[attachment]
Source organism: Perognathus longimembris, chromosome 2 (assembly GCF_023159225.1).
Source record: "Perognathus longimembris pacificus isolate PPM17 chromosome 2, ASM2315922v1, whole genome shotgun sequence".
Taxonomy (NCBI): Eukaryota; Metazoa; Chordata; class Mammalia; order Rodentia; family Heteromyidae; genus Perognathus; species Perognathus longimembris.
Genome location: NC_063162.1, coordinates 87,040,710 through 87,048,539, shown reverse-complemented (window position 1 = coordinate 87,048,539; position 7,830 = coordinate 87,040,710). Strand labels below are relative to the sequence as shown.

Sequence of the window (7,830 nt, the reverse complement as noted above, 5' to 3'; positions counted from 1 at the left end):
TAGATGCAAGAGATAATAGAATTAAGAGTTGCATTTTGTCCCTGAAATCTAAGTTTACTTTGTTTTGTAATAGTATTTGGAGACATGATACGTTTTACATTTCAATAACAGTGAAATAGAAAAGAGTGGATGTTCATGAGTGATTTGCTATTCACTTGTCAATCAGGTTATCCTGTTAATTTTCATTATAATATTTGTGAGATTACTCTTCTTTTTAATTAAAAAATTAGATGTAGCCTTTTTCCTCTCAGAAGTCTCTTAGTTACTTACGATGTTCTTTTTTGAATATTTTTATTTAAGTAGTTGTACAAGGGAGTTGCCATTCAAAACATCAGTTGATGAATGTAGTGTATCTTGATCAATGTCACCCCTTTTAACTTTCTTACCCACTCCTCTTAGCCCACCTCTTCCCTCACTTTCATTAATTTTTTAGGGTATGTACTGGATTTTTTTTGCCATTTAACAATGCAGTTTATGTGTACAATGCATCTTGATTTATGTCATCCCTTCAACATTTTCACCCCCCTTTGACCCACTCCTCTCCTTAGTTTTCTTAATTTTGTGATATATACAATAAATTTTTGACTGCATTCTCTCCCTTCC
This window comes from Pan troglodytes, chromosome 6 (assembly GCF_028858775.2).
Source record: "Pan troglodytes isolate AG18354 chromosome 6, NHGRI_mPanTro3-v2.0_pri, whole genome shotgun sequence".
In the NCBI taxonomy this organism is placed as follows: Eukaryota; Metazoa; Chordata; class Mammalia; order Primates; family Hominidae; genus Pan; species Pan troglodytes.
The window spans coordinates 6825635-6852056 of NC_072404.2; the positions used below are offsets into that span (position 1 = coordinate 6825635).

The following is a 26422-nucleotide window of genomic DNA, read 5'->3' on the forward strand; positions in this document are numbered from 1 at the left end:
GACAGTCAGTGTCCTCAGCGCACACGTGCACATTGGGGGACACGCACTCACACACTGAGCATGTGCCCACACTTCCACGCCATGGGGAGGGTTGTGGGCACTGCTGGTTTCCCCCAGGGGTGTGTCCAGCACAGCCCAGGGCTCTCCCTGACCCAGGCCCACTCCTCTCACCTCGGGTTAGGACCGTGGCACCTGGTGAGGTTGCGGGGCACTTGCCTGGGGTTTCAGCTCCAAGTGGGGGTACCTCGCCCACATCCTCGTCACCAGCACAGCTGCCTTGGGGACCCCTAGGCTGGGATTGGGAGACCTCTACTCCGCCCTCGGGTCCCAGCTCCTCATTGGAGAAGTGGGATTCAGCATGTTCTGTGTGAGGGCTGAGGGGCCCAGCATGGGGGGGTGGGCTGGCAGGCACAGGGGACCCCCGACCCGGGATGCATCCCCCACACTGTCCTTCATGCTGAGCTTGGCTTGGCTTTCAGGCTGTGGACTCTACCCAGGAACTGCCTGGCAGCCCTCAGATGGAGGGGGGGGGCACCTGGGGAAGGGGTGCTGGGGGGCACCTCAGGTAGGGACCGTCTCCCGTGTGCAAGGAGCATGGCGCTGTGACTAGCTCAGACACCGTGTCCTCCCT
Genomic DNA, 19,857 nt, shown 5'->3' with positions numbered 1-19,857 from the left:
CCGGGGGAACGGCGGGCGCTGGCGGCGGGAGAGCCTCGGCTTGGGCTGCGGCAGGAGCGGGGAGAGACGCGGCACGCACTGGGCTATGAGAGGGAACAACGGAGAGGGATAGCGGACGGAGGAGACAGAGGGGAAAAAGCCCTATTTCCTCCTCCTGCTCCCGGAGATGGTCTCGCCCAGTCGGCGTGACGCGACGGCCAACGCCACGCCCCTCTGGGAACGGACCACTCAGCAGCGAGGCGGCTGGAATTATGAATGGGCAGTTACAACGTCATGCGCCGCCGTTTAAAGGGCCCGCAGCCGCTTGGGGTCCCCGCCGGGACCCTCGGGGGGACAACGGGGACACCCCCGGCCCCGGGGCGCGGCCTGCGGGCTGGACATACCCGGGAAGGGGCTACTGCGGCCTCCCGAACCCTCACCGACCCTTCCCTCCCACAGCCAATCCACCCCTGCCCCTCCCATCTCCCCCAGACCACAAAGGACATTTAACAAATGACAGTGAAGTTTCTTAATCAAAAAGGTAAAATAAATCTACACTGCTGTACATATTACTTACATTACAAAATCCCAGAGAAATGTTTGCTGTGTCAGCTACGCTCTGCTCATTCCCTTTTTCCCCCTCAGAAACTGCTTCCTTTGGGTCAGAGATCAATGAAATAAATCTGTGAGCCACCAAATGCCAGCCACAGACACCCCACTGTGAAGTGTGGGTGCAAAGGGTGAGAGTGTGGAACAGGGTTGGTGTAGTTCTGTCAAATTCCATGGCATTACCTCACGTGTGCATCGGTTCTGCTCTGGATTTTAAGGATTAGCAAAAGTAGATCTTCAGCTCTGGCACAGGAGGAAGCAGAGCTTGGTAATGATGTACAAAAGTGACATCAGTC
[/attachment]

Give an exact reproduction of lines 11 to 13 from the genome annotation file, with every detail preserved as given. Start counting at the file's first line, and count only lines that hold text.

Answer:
The following is a 26422-nucleotide window of genomic DNA, read 5'->3' on the forward strand; positions in this document are numbered from 1 at the left end:
GACAGTCAGTGTCCTCAGCGCACACGTGCACATTGGGGGACACGCACTCACACACTGAGCATGTGCCCACACTTCCACGCCATGGGGAGGGTTGTGGGCACTGCTGGTTTCCCCCAGGGGTGTGTCCAGCACAGCCCAGGGCTCTCCCTGACCCAGGCCCACTCCTCTCACCTCGGGTTAGGACCGTGGCACCTGGTGAGGTTGCGGGGCACTTGCCTGGGGTTTCAGCTCCAAGTGGGGGTACCTCGCCCACATCCTCGTCACCAGCACAGCTGCCTTGGGGACCCCTAGGCTGGGATTGGGAGACCTCTACTCCGCCCTCGGGTCCCAGCTCCTCATTGGAGAAGTGGGATTCAGCATGTTCTGTGTGAGGGCTGAGGGGCCCAGCATGGGGGGGTGGGCTGGCAGGCACAGGGGACCCCCGACCCGGGATGCATCCCCCACACTGTCCTTCATGCTGAGCTTGGCTTGGCTTTCAGGCTGTGGACTCTACCCAGGAACTGCCTGGCAGCCCTCAGATGGAGGGGGGGGGCACCTGGGGAAGGGGTGCTGGGGGGCACCTCAGGTAGGGACCGTCTCCCGTGTGCAAGGAGCATGGCGCTGTGACTAGCTCAGACACCGTGTCCTCCCT
Genomic DNA, 19,857 nt, shown 5'->3' with positions numbered 1-19,857 from the left: